CGIAR just launched a new tool that is aimed at helping farmers adapt to the challenges of climate change by providing predictions on the future stresses faced: http://gismap.ciat.cgiar.org/Analogues/. For the research paper “Finding Tomorrow’s Agriculture Today”, see here.
While I was struggling to run a model (it just was released today and the server might be overloaded) and the usability interface could be improved, their approach is very laudable, especially as extension officers can take advantages in for example African countries of this ‘climate analogues’ tool. Based on a prediction of agro-climatic changes for an area over multiple years, the basic idea is to offer similar sites across the globe to show how farmers have coped in that climate. Granted that there are limitations in transferring methods and technologies from divergent geographic regions, it nevertheless allows a powerful, open-source tool in the hands of both national policy makers and local extension officers. If applied properly, a true achievement.
UPDATE (11/12): A much better article from the Christian Science monitor on the smart application of mobile phone technology: iCow App! Developed in Kenya for Kenyan farmers. And using technology that already exists.
Via the Association of American Geographers, I’ve received a link towards an article in the Business Daily from Kenya on “Experts root for mapping technology to boost food production”. According to the article, the technology could be used to map soil patterns (or weather); at the moment youth are trained to learn GIS mapping technologies.
While evidence of its successful application exists in urban areas – for example participatory mapping – it seems doubtful to me that the technology would be applicable for Kenyan farmers. As the article points out, most farmers on average only hold 0.2 – 3 hectares of land. Mapping the farm and categorizing its soil consequently would seem a rather redundant exercise given the already existing sound local knowledge of the farm by the household . That said, my own applications of GIS in the field with farmers in sub-Saharan Africa to measure plots revealed that their estimates of the land size is often much smaller than the real estimate. This trend was confirmed on several plots across three farms.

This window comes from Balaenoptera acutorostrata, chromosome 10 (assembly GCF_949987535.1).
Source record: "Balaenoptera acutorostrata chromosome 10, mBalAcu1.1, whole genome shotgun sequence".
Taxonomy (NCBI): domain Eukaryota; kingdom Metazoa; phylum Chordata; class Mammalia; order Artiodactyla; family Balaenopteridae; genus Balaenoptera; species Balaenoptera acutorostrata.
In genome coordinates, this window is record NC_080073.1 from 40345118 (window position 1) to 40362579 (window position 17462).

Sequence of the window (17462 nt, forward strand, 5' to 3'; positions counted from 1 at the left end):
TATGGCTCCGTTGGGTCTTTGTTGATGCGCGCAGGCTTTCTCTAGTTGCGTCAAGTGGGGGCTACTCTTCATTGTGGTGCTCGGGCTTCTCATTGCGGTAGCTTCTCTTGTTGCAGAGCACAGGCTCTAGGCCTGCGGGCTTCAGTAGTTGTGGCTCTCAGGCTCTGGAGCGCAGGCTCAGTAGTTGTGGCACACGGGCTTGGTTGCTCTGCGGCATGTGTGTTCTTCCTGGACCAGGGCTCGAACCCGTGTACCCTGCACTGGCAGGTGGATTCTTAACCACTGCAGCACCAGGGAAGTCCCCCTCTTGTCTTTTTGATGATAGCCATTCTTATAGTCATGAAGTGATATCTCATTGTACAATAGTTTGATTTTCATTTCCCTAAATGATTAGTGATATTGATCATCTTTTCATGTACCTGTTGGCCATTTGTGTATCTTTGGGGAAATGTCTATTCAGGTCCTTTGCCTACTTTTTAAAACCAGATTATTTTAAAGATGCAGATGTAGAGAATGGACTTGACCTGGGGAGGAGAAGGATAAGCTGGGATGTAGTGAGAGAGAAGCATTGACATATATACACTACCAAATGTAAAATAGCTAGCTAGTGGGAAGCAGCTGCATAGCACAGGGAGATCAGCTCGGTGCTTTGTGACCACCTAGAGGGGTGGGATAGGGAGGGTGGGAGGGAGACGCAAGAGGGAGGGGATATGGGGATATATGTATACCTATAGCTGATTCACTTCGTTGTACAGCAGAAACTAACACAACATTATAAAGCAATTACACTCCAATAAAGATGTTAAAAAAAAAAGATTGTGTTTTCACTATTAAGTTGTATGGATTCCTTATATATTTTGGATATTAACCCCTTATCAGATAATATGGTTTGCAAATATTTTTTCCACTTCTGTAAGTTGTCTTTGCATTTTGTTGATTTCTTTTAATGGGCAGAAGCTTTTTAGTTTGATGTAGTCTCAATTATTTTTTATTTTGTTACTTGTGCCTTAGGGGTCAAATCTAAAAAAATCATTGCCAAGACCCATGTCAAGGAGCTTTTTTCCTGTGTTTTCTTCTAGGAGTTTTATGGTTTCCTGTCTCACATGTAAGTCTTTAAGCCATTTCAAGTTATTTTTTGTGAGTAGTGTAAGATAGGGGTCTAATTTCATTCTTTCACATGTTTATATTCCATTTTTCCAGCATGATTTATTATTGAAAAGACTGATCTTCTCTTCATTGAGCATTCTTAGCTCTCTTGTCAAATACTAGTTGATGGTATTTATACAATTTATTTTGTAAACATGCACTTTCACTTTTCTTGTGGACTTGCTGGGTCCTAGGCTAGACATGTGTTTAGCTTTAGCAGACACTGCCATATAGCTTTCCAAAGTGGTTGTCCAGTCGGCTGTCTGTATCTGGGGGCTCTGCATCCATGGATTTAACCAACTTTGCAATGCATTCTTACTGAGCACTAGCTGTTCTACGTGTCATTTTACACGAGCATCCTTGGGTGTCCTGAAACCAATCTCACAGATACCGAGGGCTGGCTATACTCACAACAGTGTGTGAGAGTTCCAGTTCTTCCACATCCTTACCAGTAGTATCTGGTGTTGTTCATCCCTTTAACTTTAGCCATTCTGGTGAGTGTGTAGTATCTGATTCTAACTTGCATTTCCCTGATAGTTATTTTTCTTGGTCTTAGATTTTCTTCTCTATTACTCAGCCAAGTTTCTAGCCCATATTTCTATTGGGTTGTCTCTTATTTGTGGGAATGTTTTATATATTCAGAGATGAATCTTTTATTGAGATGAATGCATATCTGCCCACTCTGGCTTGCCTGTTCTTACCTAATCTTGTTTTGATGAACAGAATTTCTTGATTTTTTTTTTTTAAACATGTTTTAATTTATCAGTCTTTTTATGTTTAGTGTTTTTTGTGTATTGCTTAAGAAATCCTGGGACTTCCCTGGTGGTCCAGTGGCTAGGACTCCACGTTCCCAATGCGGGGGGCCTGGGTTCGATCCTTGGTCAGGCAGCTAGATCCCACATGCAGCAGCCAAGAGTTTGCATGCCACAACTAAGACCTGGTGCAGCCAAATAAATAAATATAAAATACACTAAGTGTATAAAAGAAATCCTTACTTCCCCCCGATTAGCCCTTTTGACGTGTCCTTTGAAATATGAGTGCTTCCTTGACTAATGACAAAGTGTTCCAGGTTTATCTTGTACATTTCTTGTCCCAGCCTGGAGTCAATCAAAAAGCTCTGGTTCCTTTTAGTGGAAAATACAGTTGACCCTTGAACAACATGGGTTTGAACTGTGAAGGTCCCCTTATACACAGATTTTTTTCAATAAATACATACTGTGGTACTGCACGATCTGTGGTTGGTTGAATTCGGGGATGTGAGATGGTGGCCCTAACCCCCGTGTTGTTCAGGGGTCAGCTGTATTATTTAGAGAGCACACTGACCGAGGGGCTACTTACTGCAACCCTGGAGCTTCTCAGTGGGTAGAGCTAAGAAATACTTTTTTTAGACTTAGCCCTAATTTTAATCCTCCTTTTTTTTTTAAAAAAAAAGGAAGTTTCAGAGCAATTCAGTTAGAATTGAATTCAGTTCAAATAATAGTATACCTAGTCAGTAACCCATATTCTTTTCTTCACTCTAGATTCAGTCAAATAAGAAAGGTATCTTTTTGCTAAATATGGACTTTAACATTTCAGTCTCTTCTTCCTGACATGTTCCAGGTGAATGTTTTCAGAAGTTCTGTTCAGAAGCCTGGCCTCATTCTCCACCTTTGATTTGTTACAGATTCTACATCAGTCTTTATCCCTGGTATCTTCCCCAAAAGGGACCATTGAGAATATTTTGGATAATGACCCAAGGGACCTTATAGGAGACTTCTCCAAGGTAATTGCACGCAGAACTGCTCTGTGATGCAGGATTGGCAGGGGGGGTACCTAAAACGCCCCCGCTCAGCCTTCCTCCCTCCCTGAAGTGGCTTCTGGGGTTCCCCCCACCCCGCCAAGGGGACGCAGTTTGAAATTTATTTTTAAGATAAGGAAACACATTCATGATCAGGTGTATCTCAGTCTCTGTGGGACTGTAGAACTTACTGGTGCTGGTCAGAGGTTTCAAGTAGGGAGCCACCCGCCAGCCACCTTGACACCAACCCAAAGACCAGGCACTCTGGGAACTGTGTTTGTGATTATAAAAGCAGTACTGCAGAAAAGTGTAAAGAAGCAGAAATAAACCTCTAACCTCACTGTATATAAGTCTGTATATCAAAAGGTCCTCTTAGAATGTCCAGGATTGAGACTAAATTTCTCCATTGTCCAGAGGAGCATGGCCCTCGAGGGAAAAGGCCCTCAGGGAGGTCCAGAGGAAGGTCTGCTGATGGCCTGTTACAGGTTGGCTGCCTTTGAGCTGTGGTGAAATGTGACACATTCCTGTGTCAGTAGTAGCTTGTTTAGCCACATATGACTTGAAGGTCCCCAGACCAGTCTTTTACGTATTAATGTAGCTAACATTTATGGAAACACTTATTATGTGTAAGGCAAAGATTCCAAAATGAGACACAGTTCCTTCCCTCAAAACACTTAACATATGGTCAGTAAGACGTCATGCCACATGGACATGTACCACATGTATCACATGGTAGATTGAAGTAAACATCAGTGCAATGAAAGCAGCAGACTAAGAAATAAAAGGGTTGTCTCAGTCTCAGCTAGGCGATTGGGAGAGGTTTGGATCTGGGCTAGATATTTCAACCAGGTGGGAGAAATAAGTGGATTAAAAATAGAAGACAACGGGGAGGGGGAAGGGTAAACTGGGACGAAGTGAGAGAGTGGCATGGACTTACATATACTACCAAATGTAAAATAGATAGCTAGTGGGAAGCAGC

As a result – and to the astonishments of the farmers – GIS could be most applicable not to increase productivity, but rather to ensure that farmers are aware of the size of their land holdings, including establishing a formal document/map to represent those in transactions. That to me, as opposed to engaging in high-tech agriculture, would seem its strongest benefit.
Great video that I stumbled across on the Tanzanian Cotton Board website (www.cotton.or.tz) out of all places. It shows a discussion of a first year organic cotton grower and his motivations. Having worked in Tanzania with organic farmers for a long time now, it is delightful to see the dramatically different geographical and socio-economic contexts, yet similar expressed motivations that are fueling its growth (and such problems – as weeding for example – which threaten to stifle it). That said, it of course would be fascinating to try to dig deeper to understand how this farmer’s ability to really live up to the organic mantra differs to an organic smallholder in Africa.
Great podcast by NPR: Planet Money on Switzerland being “Too Strong for Its Own Good”. Good insights on what’s happening in regards to currency trading. One small add-on is that the importers are not just afraid of making potential future losses if they would adjust their import prices paid by Swiss retailers. Rather they hold a monopoly as the only supplier of specific brand goods, something that current legislation is trying to address.